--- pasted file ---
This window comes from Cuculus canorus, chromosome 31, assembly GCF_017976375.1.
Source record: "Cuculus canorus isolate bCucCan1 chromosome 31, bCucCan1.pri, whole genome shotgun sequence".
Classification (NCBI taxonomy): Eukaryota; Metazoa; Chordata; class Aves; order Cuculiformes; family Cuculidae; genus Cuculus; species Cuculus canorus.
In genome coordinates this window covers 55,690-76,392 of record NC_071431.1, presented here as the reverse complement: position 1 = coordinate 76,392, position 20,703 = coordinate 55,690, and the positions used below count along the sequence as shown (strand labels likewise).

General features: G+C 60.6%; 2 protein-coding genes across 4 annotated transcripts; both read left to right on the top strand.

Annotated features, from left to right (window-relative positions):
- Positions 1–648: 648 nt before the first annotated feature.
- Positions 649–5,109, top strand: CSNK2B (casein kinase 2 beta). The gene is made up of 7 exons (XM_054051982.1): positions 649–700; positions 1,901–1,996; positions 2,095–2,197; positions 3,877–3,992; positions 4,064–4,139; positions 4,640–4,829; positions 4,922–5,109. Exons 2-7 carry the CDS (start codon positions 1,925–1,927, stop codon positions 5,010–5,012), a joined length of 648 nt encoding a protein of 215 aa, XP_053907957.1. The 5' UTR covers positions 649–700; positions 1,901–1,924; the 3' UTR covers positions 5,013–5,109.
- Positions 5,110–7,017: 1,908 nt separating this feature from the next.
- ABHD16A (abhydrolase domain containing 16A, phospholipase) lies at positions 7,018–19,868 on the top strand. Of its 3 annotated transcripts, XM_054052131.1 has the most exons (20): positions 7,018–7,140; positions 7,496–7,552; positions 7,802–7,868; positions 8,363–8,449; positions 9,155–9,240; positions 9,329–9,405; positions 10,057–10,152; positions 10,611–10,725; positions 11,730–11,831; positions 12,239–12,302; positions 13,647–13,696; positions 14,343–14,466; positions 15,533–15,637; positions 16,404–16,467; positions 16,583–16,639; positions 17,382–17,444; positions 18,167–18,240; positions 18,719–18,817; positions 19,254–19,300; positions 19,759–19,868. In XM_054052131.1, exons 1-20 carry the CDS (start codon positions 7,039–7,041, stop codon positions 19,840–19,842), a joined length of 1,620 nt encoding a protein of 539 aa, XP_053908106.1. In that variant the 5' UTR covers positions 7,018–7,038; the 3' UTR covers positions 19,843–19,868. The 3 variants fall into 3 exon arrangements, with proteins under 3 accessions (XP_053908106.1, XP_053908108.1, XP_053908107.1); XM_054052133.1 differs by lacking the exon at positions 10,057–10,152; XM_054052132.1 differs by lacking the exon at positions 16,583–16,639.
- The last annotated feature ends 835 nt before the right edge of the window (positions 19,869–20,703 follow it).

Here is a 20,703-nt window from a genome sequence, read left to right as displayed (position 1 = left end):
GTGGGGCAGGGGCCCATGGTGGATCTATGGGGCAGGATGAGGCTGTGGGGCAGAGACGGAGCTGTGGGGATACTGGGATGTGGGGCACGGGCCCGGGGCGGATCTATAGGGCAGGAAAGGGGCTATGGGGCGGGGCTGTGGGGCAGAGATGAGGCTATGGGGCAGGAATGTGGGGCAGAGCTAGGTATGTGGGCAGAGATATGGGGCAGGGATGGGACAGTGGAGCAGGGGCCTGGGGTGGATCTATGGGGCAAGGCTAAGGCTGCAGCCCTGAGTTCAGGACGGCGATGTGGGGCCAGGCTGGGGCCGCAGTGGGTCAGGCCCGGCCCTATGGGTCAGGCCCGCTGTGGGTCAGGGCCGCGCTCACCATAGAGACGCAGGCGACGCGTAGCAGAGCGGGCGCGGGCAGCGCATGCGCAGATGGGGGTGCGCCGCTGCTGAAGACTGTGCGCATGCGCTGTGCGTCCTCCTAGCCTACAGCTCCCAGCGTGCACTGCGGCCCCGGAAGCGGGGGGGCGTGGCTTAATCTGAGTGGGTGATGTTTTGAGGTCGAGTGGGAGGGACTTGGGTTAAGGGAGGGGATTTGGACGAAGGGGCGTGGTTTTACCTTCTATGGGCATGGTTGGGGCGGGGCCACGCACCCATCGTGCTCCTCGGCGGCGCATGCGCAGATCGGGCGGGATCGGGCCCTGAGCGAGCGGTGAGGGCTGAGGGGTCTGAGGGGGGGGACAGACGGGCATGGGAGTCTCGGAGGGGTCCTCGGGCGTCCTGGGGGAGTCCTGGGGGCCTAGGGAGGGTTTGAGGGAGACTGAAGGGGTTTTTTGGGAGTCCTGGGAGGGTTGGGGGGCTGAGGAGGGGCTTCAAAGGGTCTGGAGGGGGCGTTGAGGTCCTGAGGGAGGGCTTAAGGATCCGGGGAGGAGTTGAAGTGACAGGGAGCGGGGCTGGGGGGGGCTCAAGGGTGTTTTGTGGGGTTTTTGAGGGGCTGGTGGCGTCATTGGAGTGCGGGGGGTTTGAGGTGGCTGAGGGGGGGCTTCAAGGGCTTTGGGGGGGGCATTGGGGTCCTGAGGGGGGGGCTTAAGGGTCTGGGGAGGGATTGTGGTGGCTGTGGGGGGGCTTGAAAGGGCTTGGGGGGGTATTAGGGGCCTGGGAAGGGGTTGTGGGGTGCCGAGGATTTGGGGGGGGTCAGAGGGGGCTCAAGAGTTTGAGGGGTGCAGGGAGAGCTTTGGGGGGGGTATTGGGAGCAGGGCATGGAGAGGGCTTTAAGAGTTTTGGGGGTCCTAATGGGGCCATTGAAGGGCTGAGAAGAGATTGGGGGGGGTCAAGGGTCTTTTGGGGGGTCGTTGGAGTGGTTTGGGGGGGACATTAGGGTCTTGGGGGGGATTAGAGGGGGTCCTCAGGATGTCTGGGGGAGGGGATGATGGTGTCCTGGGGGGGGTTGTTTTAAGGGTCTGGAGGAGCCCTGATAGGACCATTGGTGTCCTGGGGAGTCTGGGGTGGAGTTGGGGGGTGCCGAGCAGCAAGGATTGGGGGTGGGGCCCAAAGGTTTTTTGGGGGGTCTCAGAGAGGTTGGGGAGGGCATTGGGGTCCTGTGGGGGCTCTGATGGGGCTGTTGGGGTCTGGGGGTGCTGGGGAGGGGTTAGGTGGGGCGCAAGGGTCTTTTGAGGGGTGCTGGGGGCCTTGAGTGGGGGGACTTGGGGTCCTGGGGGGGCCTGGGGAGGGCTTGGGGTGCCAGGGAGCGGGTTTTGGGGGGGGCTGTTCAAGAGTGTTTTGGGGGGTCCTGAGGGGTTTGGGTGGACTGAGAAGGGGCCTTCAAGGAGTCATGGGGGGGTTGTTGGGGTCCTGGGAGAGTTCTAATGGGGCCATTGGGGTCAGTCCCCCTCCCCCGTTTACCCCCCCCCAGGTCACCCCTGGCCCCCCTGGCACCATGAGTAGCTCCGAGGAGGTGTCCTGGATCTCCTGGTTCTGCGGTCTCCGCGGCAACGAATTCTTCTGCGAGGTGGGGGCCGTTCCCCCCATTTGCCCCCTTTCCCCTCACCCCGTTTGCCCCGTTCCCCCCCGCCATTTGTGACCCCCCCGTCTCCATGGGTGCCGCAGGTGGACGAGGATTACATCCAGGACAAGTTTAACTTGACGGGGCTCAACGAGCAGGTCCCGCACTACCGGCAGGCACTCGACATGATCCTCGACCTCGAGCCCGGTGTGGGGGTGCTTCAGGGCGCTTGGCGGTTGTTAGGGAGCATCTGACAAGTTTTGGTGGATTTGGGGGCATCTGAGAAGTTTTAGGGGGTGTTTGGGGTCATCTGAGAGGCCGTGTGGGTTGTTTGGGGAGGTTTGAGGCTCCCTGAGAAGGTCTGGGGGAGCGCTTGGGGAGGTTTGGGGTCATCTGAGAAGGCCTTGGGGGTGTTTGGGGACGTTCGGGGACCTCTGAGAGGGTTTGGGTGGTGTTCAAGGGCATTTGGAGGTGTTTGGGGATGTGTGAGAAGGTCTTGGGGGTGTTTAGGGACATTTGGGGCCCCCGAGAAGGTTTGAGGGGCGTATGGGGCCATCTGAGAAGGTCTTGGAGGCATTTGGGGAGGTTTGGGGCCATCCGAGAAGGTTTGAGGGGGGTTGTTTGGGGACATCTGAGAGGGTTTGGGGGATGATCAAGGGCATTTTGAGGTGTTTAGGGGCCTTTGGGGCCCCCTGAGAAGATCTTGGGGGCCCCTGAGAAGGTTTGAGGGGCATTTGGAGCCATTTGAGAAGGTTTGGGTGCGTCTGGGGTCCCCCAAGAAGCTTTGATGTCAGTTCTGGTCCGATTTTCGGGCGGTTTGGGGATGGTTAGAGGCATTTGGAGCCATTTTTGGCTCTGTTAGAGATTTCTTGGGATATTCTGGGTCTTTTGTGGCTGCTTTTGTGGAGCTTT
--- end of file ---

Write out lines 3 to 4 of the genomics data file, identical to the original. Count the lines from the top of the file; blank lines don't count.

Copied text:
Classification (NCBI taxonomy): Eukaryota; Metazoa; Chordata; class Aves; order Cuculiformes; family Cuculidae; genus Cuculus; species Cuculus canorus.
In genome coordinates this window covers 55,690-76,392 of record NC_071431.1, presented here as the reverse complement: position 1 = coordinate 76,392, position 20,703 = coordinate 55,690, and the positions used below count along the sequence as shown (strand labels likewise).